Renewables and traditional energy can exist side by side during transition

Economies are gradually making the choice in favour of renewable sources of energy, but for some time, fossil fuels and renewables will complement each other – that was the conclusion of participants at the Valdai discussion club during a session entitled “Tech War: How Far Will It Go?”

“People recognise that the future lies with renewables. And that’s where you see the investment flowing,” said James Andrew Lewis, Senior Vice President and Director of the Technology Policy Program for the Washington-based Center for Strategic and International Studies.

“Of course, there’s interest in subsidies. And there’s a political interest in global concern for climate change. But the economics favour renewables. And this is an area that will be a growth area in the future.”

Lewis told participants in Moscow that German carmakers had taken note of a gradual trend by motorists to choose electric vehicles instead of traditional internal combustion models.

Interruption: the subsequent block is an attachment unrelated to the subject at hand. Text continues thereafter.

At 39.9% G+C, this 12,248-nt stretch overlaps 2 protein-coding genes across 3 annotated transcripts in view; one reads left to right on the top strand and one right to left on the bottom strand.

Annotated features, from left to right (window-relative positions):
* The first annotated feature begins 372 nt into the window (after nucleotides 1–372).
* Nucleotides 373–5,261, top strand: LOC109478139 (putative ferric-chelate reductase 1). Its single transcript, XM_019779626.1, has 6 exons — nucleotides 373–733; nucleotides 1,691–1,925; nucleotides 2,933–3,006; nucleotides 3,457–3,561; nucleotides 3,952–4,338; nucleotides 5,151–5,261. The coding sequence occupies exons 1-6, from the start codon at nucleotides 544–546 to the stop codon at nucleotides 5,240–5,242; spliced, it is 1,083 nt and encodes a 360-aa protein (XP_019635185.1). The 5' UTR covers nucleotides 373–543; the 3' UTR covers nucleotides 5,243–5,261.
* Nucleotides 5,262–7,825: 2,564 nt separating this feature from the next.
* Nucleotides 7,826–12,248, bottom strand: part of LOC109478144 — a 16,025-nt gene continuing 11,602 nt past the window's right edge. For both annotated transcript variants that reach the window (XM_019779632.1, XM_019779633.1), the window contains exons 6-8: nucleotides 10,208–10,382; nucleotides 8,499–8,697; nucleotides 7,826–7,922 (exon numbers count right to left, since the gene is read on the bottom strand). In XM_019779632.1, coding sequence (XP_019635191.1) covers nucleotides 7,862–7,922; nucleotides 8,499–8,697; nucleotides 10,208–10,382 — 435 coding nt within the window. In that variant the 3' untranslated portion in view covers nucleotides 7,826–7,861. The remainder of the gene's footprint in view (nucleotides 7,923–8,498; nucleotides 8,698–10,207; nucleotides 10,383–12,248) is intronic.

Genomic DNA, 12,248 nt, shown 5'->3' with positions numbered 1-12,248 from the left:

Shailesh Nayak, Director of India’s National Institute of Advanced Studies, told the meeting it was clear that the transition from fossil fuels to renewable energy sources would take some time. And in the intervening period both systems would exist side-by-side and complement each other.

“The main reason that renewables are gaining in importance and popularity is climate change. But apart from that, it also makes economic sense,” Nayak said.

“You will see that the price of solar energy is now much cheaper than thermal energy. But at the same time there are certain drawbacks.”

Solar energy, he said, depended on having sunny days, while storage technology was still in a developing stage.

“What we would need is an optimum mix of renewables, along with the traditional thermal and nuclear and hydro,” Nayak told the meeting.

“Nowadays, there is a lot of calculation being made that the protection and preservation of the environment makes good economic sense in the long term. There is the thinking that it is some kind of impediment to development. But it is good economic sense to protect our environment.”

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